Gaddafi lawyer insists Muatassim’s millions at Bank of Valletta account are not Libya’s

The Gaddafis are fighting a claim from the Libyan Attorney General to release a reported €90 million held in Bank of Valletta in the name of Muatassim Gaddafi, one of Gaddafi’s sons

Muatassim Gaddafi is believed to have held some €90 million in three companies with BOV accounts
Muatassim Gaddafi is believed to have held some €90 million in three companies with BOV accounts

The Maltese courts were the site of a confrontation between the lawyer of the family of the late Libyan dictator Muammar Gaddafi, and the Libyan state entity seeking the release of millions in cash held inside Bank of Valletta.

The Gaddafis are fighting a claim from the Libyan Attorney General to release a reported €90 million held in Bank of Valletta in the name of Muatassim Gaddafi, one of Gaddafi’s sons, which were managed by the accountant Joe Sammut, a former Labour Party treasurer.

Charilaos Oikonomopoulos, the Gaddafis’ lawyer, put up a defence of “infamously cruel” playboy Muatassim Gaddafi, insisting that his Malta cash were his private funds and not government monies.

“You’ve been trying to prove that the provenance of his funds was illicit… there has not been a single clue of a single time of any amount coming from any official or related Libyan business,” the Greek lawyer told the Libyan AG’s lawyer in Malta. “These funds were private funds, having nothing to do with the Libyan state.”

Oikonomopoulos is assisted by lawyer Louis Cassar Pullicino. Lawyer Simon Micallef Stafrace was nominated by the courts to act as deputy curator on behalf of the unknown heirs of Mutassin Ghaddafi.

Oikonomopoulos is tasked by Gaddafi’s widow Safia Ferkash to prevent the Libyan state from obtaining the release of the funds, held by a Maltese company called Capital Resources and Mezen International.

But he gave the Libyan AG’s lawyer in Malta, Shaheryar Ghaznavi, little information about what the money Gaddafi had, was being used for.

“I’m sorry. I think you have to make a trip to Paradise to ask the account holder,” Oikonomopoulos retorted. “I cannot [ask] God [what] this money was for. I can tell you [where] this money was coming from… business he was doing with international businessmen…

Muatassim Gaddafi's Maltese handler was Joe Sammut, who is currently charged with creating false companies to facilitate visas for Libyan residents in Malta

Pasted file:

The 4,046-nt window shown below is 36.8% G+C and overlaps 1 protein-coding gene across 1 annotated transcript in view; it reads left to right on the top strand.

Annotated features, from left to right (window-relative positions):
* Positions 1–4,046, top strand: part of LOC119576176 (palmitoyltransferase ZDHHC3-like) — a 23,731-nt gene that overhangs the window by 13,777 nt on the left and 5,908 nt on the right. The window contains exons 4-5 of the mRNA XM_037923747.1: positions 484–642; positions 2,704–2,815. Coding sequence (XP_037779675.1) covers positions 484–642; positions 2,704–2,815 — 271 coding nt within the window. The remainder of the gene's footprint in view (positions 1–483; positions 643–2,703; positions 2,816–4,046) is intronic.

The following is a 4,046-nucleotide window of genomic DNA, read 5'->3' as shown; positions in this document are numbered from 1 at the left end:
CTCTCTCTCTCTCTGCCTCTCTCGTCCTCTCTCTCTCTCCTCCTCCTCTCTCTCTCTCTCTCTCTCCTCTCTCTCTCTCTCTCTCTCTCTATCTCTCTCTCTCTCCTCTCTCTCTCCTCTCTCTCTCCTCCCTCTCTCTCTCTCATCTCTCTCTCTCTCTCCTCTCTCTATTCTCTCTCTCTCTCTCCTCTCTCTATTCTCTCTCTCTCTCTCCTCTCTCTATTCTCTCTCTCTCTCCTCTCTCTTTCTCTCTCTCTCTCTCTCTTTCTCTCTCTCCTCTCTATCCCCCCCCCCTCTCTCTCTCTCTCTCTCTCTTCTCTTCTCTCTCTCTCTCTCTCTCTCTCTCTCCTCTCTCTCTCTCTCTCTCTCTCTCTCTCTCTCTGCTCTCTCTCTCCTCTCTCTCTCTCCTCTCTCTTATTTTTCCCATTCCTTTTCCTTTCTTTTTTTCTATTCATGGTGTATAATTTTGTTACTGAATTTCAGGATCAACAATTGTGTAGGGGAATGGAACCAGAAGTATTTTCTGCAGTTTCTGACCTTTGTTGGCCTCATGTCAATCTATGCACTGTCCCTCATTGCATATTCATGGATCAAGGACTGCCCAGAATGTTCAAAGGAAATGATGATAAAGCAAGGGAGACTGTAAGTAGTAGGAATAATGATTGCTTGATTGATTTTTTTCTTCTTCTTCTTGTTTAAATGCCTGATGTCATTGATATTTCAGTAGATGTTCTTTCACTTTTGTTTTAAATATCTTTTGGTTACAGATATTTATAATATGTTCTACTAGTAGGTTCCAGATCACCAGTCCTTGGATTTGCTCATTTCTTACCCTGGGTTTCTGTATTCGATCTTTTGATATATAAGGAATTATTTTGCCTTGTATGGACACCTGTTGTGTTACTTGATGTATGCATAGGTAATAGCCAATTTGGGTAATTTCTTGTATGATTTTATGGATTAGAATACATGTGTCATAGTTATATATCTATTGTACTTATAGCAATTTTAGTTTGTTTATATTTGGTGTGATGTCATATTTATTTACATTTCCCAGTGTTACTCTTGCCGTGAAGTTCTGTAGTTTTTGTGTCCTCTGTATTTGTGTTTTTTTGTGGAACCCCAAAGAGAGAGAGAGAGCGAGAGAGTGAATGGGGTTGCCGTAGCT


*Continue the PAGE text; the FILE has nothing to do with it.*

Muatassim Gaddafi's Maltese handler was Joe Sammut, who is currently charged with creating false companies to facilitate visas for Libyan residents in Malta

“He had no position in the government… the money in the accounts were coming, I’m assured and I’m convinced, from private business,” Oikonomopoulos said of Muatassim Gaddafi, who died at the Battle of Sirte after being captured by anti-Gaddafi forces on 20 October, 2011. He was later executed along with his father. He was 36.

In recent court sittings, Ghaznavi questioned Bank of Valletta employees about the level of due diligence carried out for one of the companies opened by Gaddafi’s representatives.

According to a BOV employee, Gaddafi’s representative Saleh Drah was introduced to the bank by Joe Sammut, for a meeting with then CEO Charles Borg. According to the employee, Ray Aquilina, due diligence on the company Capital Resources was based on the bank’s prior knowledge of Gaddafi’s activity from another company account he held at the bank.

The United Nations panel of experts in Libya has been analysing the bank accounts of Capital Resources and Mezen International. Capital Resources had at least €55 million transferred to it from Mezen. But the main source of funding for Mezen was a third company, Moncada International, which in 2010 transferred over €40 million to Mezen.

Libya’s claims are being opposed by Safia Farkash Gaddafi, the 66-year-old widow now living in Oman with sons Hannibal and Mohammad, and daughter Aisha.

Gaddafi’s name at Bank of Valletta and in the Maltese registrar of companies was never made obvious, since it was represented as “Muatasimbllah Muammar Abuminyar”.

The movements of cash were sporadic both before and after the revolution in February 2011. Two weeks after the 17 February revolution, two payments were made of €73,832 and €60,000 under the description ‘Settlement LISA’ and ‘Settlement ALAG’.

In the proceedings, Oikonomopoulos also claimed that Muatassim Gaddafi had another heir: his hitherto unknown wife Lisa van Goinga, a Dutch glamour model, and her son.

But Oikonomopoulos has so far presented no proof of marriage or paternity in court. Under Islamic law, van Goinga would be entitled to one-eighth of her alleged husband’s wealth; her son would inherit the lion’s share.

Additionally, Muatassim Gaddafi had various Visa platinum accounts, holding €122,770, €84,587, a €22,403 Bank of Valletta gold Visa, and another BOV platinum holding €61,118.

The accounts were used to settle bills at luxury locations, such as the five-star Four Seasons hotel on Hong Kong’s Victoria Harbour; €4,890 spent in one night at the legendary Parisian luxury nightclub L’Arc Paris; €4,500 spent at the Rival Deluxe restaurant on Champs Elysée, and a stay at the Hotel Le Bristol, where rooms go for over €900 a night.

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